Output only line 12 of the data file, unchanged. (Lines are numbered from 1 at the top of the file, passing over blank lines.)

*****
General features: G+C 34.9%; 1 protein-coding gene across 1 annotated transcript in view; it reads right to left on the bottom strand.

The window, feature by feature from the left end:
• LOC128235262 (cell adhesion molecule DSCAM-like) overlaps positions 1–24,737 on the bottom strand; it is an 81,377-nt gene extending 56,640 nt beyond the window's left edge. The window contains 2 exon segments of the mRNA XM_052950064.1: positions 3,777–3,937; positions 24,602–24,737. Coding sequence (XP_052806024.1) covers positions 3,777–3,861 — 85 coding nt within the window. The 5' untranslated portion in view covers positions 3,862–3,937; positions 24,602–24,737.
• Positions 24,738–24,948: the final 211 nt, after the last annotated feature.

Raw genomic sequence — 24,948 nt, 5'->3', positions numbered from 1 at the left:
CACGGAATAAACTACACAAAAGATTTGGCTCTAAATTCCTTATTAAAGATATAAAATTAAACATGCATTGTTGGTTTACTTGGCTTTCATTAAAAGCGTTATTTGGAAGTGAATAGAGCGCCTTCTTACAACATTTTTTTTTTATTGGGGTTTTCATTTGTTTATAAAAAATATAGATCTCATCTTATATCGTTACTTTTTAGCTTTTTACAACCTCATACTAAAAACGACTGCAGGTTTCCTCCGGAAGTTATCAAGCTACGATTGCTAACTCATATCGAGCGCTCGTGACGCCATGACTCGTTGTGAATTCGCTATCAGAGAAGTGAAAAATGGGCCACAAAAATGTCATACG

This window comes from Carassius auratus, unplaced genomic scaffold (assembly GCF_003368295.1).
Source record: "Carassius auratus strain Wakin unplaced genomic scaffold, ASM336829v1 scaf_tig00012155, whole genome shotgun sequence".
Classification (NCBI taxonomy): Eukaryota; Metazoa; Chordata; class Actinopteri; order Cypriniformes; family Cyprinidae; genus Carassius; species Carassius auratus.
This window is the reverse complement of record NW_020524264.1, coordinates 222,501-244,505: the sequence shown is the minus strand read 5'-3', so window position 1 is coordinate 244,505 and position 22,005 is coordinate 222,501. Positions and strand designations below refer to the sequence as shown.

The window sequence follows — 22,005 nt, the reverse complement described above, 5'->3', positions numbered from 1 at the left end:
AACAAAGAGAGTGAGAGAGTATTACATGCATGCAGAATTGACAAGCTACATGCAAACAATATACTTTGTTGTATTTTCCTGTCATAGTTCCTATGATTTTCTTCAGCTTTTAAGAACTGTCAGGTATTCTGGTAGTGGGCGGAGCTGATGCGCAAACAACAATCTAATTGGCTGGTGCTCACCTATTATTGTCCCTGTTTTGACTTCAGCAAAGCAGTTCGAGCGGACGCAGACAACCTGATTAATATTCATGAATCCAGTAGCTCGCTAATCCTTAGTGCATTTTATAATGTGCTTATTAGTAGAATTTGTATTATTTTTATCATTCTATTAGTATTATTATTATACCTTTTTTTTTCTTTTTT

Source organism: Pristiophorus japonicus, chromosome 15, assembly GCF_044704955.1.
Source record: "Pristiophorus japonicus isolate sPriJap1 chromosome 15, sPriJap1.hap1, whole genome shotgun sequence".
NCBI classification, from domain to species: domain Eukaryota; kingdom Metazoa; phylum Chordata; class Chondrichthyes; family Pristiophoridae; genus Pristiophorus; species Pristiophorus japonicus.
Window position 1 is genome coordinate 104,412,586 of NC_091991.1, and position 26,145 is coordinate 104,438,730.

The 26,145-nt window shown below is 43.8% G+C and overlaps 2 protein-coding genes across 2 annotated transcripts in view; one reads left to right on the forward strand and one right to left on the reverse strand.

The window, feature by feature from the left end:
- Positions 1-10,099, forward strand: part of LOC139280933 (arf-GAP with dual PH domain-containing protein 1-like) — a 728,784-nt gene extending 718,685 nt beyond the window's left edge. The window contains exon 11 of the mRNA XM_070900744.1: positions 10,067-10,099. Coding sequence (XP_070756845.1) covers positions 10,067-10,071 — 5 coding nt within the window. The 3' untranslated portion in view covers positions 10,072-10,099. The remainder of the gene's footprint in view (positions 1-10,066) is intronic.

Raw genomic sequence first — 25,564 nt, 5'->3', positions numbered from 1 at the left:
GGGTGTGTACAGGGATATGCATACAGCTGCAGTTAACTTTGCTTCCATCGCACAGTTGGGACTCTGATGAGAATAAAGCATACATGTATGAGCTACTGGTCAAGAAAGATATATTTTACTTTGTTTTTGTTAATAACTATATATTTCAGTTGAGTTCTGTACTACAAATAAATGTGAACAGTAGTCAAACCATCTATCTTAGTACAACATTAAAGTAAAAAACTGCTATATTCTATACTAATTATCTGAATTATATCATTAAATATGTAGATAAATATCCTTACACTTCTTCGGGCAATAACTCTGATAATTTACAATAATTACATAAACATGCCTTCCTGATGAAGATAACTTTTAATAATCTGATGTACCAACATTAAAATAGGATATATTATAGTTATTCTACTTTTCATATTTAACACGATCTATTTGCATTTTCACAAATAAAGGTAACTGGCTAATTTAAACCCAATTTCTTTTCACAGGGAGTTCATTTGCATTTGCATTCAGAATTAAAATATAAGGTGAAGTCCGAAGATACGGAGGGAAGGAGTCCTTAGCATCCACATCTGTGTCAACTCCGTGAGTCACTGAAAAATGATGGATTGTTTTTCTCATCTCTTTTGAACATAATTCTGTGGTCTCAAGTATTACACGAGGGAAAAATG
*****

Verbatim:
AACAAAGAGAGTGAGAGAGTATTACATGCATGCAGAATTGACAAGCTACATGCAAACAATATACTTTGTTGTATTTTCCTGTCATAGTTCCTATGATTTTCTTCAGCTTTTAAGAACTGTCAGGTATTCTGGTAGTGGGCGGAGCTGATGCGCAAACAACAATCTAATTGGCTGGTGCTCACCTATTATTGTCCCTGTTTTGACTTCAGCAAAGCAGTTCGAGCGGACGCAGACAACCTGATTAATATTCATGAATCCAGTAGCTCGCTAATCCTTAGTGCATTTTATAATGTGCTTATTAGTAGAATTTGTATTATTTTTATCATTCTATTAGTATTATTATTATACCTTTTTTTTTCTTTTTT